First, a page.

The Pickering Nuclear Station has a long history of operational problems, accidents and poor performance.
Interview with Dr. Frank Greening, retired nuclear researcher on why the Pickering Nuclear Plant presents serious safety concerns.
The four Pickering “A” reactors are the oldest commercial reactors in the country (and some of the oldest in the world), and began commercial operation between 1971 and 1973. The four Pickering “B” reactors were added on between 1983 and 1986.
The Pickering nuclear station has a greater risk of accident than other stations because the containment system’s vacuum building is shared between six operating reactors. The Pickering A reactors also lack two completely separate shutdown systems, the norm for modern nuclear plants. As a review by world-recognized nuclear expert Arnold Gunderson stated, “At the Pickering site, there is only one overall safety related containment system when there should be six separate safety related containment systems. This design flaw has created a cumulative risk at the Pickering station that is higher than that at any single unit station in Canada.” Gunderson notes that, in particular, this design flaw makes the eight-reactor plant particularly at risk for the kind of cascading accident seen at Fukushima, where damage to one reactor led to fires and explosions that damaged adjacent reactors.
Here’s a brief summary of some of the plant’s problem-plagued history:
Throughout its operation, Ontario Hydro reported other significant events at the Pickering station to the AECB. Among them were the following:
On August 1, 1983, Pickering reactor 2 had a loss of coolant accident after a pressure tube suffered a metre-long rupture. The station was shut down and the four reactors at Pickering A were eventually retubed at a cost of about $1 billion.
On November 22, 1988, an operator error damaged 36 fuel bundles. The cooling system was contaminated by radioactive iodine that was vented into the environment over several weeks following the accident.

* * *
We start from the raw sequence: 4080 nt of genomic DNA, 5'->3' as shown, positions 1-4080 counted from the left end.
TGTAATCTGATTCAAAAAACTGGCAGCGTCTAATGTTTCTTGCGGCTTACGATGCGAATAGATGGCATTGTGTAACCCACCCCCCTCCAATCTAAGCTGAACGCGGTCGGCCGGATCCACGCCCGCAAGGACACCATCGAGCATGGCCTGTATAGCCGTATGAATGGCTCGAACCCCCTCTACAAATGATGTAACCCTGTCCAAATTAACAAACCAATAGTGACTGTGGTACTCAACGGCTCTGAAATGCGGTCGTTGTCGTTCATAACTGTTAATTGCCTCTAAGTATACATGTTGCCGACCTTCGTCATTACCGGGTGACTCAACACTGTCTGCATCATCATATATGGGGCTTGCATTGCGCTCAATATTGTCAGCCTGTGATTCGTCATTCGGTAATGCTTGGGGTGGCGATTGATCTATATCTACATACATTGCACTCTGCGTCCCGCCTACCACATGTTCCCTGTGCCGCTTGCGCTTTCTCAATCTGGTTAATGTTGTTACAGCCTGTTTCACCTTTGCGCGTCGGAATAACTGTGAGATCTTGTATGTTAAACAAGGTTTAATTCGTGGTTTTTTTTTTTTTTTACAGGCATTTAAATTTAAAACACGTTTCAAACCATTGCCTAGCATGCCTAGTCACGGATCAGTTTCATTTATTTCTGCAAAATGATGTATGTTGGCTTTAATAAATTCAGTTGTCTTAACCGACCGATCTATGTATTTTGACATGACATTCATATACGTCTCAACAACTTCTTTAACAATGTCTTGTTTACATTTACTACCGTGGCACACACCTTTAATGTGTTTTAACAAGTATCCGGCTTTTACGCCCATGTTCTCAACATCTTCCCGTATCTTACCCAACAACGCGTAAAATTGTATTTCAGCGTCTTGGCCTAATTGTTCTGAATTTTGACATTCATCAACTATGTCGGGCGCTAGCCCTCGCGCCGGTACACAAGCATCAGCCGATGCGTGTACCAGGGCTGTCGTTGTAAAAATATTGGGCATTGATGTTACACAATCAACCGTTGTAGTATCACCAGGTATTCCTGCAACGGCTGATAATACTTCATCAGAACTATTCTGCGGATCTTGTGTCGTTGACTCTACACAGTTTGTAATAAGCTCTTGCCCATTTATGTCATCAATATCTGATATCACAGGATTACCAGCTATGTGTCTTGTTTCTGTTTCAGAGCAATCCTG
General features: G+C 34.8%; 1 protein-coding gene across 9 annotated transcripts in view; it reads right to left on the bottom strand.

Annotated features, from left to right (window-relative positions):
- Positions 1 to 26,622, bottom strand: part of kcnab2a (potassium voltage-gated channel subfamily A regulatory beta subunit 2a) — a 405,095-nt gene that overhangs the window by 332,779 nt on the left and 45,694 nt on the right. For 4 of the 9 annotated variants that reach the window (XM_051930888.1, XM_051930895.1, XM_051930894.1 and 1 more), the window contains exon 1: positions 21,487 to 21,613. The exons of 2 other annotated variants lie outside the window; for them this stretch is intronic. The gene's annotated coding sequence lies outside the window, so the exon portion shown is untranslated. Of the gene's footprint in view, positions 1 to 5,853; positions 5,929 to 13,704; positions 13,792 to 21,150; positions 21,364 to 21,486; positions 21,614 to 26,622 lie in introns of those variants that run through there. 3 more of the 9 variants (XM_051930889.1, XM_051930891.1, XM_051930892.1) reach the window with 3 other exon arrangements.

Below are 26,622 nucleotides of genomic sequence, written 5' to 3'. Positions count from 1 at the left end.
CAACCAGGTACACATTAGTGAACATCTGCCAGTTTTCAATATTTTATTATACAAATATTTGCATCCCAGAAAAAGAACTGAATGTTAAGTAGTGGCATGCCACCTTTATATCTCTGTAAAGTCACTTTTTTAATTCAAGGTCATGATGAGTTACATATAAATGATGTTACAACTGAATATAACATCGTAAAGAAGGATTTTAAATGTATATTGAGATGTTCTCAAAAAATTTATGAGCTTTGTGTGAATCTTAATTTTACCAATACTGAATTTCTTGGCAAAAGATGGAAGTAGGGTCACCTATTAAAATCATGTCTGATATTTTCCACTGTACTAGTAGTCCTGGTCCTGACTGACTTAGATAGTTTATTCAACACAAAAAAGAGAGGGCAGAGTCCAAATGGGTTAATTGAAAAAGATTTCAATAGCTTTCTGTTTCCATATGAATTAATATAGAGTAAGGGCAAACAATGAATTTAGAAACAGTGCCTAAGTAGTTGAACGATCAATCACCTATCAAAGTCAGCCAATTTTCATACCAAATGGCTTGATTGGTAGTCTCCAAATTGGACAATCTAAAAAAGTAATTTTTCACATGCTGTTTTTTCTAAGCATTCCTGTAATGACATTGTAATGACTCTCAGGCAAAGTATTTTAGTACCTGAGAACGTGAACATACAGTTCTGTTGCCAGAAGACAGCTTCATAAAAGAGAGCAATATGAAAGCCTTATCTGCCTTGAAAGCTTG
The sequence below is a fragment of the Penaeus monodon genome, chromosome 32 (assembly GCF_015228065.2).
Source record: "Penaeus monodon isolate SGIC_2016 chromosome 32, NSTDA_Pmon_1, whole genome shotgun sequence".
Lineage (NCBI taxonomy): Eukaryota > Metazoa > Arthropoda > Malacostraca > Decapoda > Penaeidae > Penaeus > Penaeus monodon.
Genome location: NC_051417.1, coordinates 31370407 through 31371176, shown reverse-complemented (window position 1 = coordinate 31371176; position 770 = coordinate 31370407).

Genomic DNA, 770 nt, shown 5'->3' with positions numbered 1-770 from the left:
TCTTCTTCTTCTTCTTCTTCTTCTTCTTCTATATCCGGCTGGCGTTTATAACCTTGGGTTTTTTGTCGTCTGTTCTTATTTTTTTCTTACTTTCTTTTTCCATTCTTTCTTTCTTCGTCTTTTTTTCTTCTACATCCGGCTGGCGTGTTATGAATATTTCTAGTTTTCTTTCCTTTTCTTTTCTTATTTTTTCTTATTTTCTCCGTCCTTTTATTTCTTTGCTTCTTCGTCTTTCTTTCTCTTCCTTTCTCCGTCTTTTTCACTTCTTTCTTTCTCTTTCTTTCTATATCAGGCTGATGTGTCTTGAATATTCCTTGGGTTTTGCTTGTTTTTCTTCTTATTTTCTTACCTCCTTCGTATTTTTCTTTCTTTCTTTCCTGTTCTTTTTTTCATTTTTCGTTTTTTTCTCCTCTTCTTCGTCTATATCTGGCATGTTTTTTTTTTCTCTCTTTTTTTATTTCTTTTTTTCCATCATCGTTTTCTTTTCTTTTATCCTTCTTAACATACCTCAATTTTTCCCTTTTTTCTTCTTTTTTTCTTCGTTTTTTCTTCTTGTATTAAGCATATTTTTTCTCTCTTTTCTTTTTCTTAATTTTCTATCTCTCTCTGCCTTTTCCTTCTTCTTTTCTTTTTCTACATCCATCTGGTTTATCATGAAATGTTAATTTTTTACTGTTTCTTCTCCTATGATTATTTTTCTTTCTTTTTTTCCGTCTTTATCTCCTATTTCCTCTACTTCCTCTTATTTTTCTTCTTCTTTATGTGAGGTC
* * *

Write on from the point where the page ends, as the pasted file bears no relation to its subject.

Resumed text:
On September 25, 1990, Pickering reactor 2 experienced large power shifts in the reactor core. Staff spent two days trying to stabilize it before shutting it down. The AECB later criticized the utility for not shutting down immediately.
On August 2, 1992, Pickering reactor 1 had a heavy water leak from a heat exchanger that resulted in a release of 2,300 trillion becquerels of radioactive tritium into Lake Ontario.
On April 15, 1996, Pickering reactor 4 had a heavy water leak from a heat exchanger that resulted in a release of 50 trillion becquerels of tritium into Lake Ontario.
More recently, the station has continued to experience problems:
In July 2007, OPG was heavily criticized for failing to act promptly to fix a leak in Pickering’s radiation containment system. Observers speculated that OPG might be failing to act promptly because the repair could require shutting down all four reactors in the Pickering A plant, due to the plant’s unusual (and unsafe) reliance on a single shared containment system.
In March 2011, there was a leak of 73,000 litres of demineralized water into Lake Ontario at the Pickering A nuclear generating station. While contending that there was no risk to the public, OPG acknowledges that this kind of leak was not acceptable, especially considering the Great Lakes are the source of drinking water for millions of people.
In September 2015, an unexpected “system trip” led to the sudden shutdown of a reactor at Pickering, leaving the province scrambling to import replacement power. The trip came at a particularly difficult time as a number of the province’s other reactors were also shutdown at the time for repairs.
Shared containment building for multiple reactors, greatly increasing the odds of cascading failures
An overly complex design with miles of piping prone to leaks
Significant risk identified by OPG itself of a steam generator failure that could lead to a major radioactivity release
Foundations and other concrete weakened by 45 years of Canadian winters and freeze-thaw cycles. At a U.S. plant 15 years younger than Pickering, concrete was found to have weakened by 25%.
A serious design flaw that causes the reactor core to power up when there is a loss of coolant accident, a perfect recipe for a meltdown.
As the author notes, “Quite simply, nuclear plants like those at Pickering should not be allowed to operate based upon mysterious unfounded calculations or operating confidence levels as low as 70%. While both OPG and CNSC claim that extending the life of the Pickering Nuclear Generating Station is based upon hard data and pure scientific analysis, it appears that there is a considerable amount of guesswork underlying each